Depression tends to really limit a person’s world. When we are depressed, our body pulls for rest and our brain tells us to sit down and do nothing. Consequently, the lack of activities and positive reinforcement in our lives perpetuate the cycle of depression ad infinitum.
Activity scheduling is an evidence-based cognitive behavioural strategy that is part of Behavioural Activation that has been shown to improve mood. Activity scheduling works by purposefully adding things that we enjoy into our lives, thereby breaking the vicious depressive cycle. For example, a person might make an intentional effort to spend time with a friend at least once a week.
Although activity scheduling seems simple in theory, practicing activity scheduling for people with depression is another beast altogether. It’s easy to say “just add thing you enjoy into your life”; but, when you are depressed there is minimal cognitive and emotional resources to work from.
With such limited resources, it’s important to be very choosy about which activities we add into our lives to give us the most bang for our buck. But how do we know what to choose?
The Importance of Values in Activity Scheduling
Values are life-concepts that are meaningful and important to us. And what is important in life is different for each and every one of us.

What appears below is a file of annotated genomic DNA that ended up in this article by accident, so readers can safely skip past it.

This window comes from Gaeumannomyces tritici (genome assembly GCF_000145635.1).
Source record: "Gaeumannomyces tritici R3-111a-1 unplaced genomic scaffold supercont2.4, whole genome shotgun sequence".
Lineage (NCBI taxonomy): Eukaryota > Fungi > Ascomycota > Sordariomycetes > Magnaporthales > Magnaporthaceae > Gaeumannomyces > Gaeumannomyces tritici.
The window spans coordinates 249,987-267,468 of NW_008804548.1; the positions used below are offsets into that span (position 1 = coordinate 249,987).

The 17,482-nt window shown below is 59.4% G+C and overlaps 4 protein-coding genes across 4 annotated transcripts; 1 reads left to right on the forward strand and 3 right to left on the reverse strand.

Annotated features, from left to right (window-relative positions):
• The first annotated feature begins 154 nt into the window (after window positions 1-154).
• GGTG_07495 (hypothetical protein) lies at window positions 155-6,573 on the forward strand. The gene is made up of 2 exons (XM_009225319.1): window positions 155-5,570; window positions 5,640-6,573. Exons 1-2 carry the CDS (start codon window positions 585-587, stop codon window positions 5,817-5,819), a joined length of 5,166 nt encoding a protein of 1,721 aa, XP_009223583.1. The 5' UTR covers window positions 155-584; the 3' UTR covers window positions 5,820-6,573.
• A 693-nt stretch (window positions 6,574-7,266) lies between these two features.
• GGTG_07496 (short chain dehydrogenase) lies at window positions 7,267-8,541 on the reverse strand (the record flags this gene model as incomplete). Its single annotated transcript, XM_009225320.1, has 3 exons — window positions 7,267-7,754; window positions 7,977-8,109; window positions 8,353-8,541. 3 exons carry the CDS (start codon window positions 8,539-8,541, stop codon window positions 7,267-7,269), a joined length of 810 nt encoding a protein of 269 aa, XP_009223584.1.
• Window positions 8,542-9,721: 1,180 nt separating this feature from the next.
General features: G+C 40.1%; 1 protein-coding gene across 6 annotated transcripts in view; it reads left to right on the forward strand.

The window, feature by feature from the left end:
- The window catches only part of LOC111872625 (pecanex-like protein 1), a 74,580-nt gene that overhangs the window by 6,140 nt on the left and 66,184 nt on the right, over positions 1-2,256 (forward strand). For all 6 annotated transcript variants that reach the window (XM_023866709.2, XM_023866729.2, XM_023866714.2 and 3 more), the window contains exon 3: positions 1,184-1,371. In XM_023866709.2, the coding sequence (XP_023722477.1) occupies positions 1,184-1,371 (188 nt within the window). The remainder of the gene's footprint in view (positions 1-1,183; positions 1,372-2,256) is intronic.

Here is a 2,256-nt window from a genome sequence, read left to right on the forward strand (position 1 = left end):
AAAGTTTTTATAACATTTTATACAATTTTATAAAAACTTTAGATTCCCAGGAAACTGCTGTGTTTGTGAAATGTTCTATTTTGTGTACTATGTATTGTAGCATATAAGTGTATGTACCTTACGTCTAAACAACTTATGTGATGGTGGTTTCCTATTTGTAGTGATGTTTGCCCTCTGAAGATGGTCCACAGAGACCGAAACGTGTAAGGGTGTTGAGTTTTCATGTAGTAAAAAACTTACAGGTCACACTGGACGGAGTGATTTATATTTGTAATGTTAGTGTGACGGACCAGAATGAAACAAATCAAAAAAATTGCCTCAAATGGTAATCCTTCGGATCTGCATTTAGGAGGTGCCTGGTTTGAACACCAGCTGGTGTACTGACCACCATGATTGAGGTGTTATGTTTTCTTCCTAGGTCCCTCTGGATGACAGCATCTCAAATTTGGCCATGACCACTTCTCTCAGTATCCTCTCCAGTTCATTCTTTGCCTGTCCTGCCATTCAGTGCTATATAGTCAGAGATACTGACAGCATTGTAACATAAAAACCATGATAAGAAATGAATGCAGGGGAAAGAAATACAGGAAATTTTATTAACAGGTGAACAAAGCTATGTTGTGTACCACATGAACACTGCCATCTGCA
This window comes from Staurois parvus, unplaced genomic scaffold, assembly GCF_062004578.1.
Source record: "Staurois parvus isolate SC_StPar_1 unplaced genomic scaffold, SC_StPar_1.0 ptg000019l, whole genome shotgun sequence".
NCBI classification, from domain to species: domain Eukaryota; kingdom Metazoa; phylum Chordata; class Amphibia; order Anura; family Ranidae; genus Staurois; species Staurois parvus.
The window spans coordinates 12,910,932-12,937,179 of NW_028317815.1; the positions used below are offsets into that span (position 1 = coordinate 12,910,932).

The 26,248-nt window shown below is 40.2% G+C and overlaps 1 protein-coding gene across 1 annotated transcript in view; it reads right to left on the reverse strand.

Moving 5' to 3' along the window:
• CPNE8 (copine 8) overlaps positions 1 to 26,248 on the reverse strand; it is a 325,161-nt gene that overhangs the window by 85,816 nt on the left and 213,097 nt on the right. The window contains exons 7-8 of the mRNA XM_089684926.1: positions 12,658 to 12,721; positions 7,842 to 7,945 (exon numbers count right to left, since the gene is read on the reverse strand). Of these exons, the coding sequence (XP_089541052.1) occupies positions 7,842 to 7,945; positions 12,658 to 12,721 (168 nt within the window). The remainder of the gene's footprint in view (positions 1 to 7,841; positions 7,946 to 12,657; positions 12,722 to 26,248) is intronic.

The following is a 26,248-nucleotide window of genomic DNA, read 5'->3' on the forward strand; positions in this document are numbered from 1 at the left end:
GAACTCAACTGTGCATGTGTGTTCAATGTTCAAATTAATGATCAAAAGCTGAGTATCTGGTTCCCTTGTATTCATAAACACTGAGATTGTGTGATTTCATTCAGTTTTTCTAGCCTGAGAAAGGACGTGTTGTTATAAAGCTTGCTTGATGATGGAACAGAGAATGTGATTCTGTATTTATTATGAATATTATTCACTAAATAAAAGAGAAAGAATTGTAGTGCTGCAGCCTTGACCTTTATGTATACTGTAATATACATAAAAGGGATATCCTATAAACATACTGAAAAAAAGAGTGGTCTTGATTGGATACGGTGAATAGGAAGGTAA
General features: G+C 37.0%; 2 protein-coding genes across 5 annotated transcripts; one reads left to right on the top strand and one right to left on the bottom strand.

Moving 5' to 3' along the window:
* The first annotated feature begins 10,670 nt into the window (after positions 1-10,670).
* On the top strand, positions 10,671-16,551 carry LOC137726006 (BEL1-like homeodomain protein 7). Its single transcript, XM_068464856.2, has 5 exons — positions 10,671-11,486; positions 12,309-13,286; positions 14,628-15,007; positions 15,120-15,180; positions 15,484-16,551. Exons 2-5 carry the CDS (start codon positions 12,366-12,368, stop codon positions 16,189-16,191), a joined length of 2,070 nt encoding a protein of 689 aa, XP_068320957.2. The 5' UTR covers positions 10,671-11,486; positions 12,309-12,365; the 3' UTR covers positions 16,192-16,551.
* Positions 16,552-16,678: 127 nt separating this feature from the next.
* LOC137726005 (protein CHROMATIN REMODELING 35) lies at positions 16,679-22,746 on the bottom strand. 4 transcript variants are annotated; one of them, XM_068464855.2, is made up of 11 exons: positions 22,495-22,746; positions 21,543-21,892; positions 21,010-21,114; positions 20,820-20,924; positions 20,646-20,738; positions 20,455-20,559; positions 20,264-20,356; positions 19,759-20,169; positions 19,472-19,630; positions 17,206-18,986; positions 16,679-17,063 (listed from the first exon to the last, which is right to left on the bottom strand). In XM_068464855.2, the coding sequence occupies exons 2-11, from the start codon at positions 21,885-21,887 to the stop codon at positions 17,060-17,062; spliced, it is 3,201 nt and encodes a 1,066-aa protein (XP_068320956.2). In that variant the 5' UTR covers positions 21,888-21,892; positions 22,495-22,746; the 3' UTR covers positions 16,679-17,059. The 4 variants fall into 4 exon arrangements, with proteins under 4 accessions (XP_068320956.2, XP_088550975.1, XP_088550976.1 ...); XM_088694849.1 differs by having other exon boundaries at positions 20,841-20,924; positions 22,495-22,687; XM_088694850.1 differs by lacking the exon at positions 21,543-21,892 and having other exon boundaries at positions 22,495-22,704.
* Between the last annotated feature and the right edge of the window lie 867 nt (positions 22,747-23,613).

Values act as a sort of compass that provides direction into where we should direct our resources and what goals we set for ourselves. By understanding our own values, we come to determine which activities might be the best to start incorporating back in our lives to give ourselves a sense of purpose, enjoyment, self-efficacy, and meaning.
Benefits of values in activity scheduling
There are three main benefits of determining our values before scheduling activities.
1. Focusing our activities based on our values increases our likelihood to actually engage in the activity. When we do something because we feel like we should or other people say it’s good for you, we are moving based on another person or society’s values. It’s much harder to follow through on scheduled activities when we are not working towards something that came from our own values.
2. Value-based activities will give us the biggest bang for our buck. As we discussed, our resources during depression are limited. We want to make sure that anything we add to our lives at this time helps generate positive reinforcement and momentum to get us to where want to be.
3. Value-based activities add meaning to our lives. And having meaning and purpose is incredibly important to feeling like we are on the right path. I believe living a life consistent with one’s own values is one of the strongest antidepressants available.
Examples of values and possible activities
- Friends and family. For some, their values may be about their social relationships, such as family and friends. Activities could include: setting up a lunch with a family member, having a phone call in the evening with a friend, doing a fun activity with a partner.